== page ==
First attempt at Dockerized production socialhome
Created by: Vir-Cotto
This is a small pull request, but there's a lot in this which we'll need to figure out.
The first thing to note is that we use a single image for all of the various Socialhome functions. That's not a normal Docker pattern, but due to the structure of Socialhome, the alternative would be to have a set of Docker images that are exactly the same except for the entrypoint. More on this a bit later.
Secondly, Docker Compose does not allow for multiple instances of a particular program. That is, it's not possible using Docker Compose to run multiple instances of RQScheduler. That leaves us with two alternatives: of a) Requiring Docker Swarm or b) Using something like Circus to manage these processes
While that's not supported in the current setup, my suggestion would be that for small instances, mirroring the Circus setup might be the easiest thing to do. Larger installations may want to use Docker Swarm or Kubernetes, but I'm hesitant to require it.
Thirdly, I've been giving a lot of thought and consideration to the users that these applications run as. Docker's use of Linux containers means that there should be no easy escalation path from root within a container to root outside of a container- that's the whole point of containers. That notwithstanding, I still think that privilege de-escalation is a good idea, the problem has to do with file permissions in the data volumes- that is between the mapping between the container's view of the world (its /etc/passwd) and the system's users, specifically mapping of UIDs and GIDs between the two. It would be fine (and easy) to run de-escalated within the container, but there can be problems with file permissions either between Docker images that don't share the same user, or between the Docker image and if (for some reason) that same area was shared with another system. The way this applies to Socialhome is in mainly regards to the media directory. I think the long term solution (before making this official) is to simply accept this limitation, but right now, everything runs as root.
Fourthly, I'm suggesting that a developer using this setup use nginx on an unencrypted port 80. The reason for this is that it likely makes sense that someone deploying this software will be using some kind of virtual host management and likely adding SSL/TLS encryption at that level. Therefore by offering the site unencrypted to that service, it can handle all the certificates itself, and or do caching.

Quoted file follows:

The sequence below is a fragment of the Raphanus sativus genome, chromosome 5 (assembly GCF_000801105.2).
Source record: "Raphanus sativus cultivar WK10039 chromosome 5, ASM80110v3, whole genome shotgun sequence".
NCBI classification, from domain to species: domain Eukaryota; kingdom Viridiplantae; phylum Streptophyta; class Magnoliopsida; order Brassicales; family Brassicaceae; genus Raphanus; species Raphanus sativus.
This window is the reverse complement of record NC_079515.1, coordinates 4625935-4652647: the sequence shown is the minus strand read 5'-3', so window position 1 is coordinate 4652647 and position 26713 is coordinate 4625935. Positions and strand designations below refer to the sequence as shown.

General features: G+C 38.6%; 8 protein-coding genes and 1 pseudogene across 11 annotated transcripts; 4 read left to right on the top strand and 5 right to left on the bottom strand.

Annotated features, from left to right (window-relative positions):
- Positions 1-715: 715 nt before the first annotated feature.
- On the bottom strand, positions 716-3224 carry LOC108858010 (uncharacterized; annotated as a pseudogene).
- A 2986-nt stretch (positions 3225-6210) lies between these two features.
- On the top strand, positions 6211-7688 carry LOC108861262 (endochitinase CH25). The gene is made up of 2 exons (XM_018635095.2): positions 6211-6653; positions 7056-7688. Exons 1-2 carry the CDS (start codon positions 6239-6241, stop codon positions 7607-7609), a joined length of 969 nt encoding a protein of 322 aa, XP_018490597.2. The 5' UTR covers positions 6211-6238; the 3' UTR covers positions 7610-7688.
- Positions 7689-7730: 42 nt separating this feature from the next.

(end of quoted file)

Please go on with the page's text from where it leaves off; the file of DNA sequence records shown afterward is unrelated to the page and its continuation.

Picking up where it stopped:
Fifth, relatedly, I'm using the nginx official Docker image with a configuration file I supply myself. This involves an extra step for the user (deployer) in setting this up. We could offer our own image.
Sixth, I'm including an exim server for smart relay. I'm very much on the fence about this. On the argument for including it, this simplifies the Socialhome setup in the sense that the Socialhome software itself would only need to know about the "smtp" server, rather than needing to have the software talk to the actual mail server. This also eliminates the need for authentication credentials to the mail server to be shared to the various Python components, and also means that they don't need to even have network access to the final mail server- only the "smtp" server would need that. Lastly, it means that if the upsteam mail server is not up for some reason, it should allow for the mail sending process (one of the rqworker processes) to complete successfully.
On the 'con' side, there are a number of negatives. Firstly, this will add an extra level of complexity, and delay, to mail sending. Secondly, there's an argument that could be made that the notification system itself should handle the inability to send mail, rather than it completing successfully and then being unable to know if there was a failure later. Thirdly, I'm not entirely thrilled with this Docker image. It's unclear to me where Exim stores its mail queue data and without that, it would be possible that mail might be lost if the server is shut down. There are equivalent images for Postfix (which I'm more familiar with) but they seemed more complex to set up.
I almost went down of writing my own LSMTP server, and then decided that this was a very bad idea.
I don't consider this done and ready. I am giving this to you as something to discuss.
At the very least, before it's committed, it needs more testing and documentation.
Seventh and last, the production image should only contain the software needed to run, not all the software needed to build Socialhome. That means all the NPM build tools are unnecessary. There are a number of ways to do this, but I think the right way is simply to use a multi-stage build (the same way we might if we were compiling software). If we do this, we may also be able to take advantage of the opportunity to run
compileall on the code, building .pyo and .pyc files to improve loading time.
To highlight the most pressing questions:
Do we have one image with lots of entrypoints, or many images?
Handling the number of rqworkers required without adding more dependedencies
How do we want to handle users?
Do we want to ship instructions, or our own nginx image?
Do we want to suggest this exim container or maybe something else?
And remaining to do:
- Testing this setup - I need to test it a few more times from scratch
- Documentation - There's a lot to document, especially the boostrapping process
- Deciding on some of the questions above
- Putting up an official docker image for Socialhome